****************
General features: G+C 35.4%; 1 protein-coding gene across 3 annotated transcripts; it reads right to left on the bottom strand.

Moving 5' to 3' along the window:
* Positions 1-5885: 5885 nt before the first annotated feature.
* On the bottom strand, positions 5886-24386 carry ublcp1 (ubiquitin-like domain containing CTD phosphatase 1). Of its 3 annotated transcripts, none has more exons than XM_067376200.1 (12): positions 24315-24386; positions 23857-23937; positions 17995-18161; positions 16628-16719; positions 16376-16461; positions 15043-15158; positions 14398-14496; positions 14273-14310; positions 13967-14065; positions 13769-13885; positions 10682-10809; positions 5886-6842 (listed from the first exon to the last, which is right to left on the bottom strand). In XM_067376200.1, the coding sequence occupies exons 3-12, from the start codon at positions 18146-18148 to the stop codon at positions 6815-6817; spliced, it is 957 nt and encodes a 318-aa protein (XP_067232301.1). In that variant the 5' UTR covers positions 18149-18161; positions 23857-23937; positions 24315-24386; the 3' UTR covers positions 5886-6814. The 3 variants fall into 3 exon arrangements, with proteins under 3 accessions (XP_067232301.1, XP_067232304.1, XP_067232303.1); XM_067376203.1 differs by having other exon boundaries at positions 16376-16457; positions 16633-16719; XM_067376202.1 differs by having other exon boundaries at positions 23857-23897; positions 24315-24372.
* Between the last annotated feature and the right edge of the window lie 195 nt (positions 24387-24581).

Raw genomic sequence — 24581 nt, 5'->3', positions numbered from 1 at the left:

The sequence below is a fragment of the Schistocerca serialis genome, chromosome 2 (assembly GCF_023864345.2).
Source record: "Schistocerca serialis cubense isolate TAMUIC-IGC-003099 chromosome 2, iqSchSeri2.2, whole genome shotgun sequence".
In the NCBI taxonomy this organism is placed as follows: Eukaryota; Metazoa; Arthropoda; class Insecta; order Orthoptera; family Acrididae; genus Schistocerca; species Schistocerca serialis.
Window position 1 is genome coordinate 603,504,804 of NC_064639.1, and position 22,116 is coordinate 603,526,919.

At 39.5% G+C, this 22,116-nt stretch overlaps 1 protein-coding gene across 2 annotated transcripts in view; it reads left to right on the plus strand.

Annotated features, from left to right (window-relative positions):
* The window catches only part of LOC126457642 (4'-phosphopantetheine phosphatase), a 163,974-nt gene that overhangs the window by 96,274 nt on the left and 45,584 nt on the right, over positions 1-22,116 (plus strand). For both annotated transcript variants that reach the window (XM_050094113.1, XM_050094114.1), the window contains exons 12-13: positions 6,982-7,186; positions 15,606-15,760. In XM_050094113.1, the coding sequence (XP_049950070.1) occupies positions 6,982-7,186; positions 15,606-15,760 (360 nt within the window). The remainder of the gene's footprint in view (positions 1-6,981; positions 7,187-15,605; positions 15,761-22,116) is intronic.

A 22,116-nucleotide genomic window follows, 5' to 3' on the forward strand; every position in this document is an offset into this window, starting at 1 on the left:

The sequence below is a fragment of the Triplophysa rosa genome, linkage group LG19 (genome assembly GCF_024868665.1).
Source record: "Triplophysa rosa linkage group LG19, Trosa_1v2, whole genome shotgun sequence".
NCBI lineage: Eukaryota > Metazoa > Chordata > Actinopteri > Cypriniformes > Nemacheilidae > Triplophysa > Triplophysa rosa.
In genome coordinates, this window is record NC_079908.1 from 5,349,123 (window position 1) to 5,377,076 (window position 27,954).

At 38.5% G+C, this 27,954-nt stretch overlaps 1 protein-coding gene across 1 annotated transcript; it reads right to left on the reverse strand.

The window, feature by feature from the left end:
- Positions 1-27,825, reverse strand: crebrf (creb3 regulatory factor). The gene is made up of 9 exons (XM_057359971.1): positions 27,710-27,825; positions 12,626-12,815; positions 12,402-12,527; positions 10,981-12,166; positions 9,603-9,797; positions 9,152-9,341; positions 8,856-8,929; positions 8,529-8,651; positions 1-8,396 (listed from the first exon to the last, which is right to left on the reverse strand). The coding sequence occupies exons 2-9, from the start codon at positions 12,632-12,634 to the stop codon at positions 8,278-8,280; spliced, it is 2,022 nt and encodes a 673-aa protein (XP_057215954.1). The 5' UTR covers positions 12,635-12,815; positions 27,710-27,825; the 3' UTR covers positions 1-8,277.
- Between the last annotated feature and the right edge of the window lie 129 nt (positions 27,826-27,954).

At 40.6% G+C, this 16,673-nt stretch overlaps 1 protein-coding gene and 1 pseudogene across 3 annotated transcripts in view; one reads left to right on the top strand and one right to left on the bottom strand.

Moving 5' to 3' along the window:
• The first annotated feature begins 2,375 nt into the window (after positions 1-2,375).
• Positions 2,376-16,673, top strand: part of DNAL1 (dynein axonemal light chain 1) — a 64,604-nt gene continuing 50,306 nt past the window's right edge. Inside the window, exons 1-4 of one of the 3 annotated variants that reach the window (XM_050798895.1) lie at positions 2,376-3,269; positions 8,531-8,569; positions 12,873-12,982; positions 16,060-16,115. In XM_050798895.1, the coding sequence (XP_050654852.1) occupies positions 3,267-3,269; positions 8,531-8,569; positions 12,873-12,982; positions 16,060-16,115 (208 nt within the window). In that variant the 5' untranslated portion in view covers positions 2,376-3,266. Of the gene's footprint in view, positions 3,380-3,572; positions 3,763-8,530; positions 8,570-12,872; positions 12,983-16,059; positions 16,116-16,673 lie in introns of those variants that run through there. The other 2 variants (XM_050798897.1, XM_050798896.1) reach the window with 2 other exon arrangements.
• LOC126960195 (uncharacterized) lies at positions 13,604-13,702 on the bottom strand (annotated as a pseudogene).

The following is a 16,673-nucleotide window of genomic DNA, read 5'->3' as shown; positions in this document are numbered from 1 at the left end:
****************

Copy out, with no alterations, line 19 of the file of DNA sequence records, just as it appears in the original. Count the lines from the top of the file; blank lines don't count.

At 38.5% G+C, this 27,954-nt stretch overlaps 1 protein-coding gene across 1 annotated transcript; it reads right to left on the reverse strand.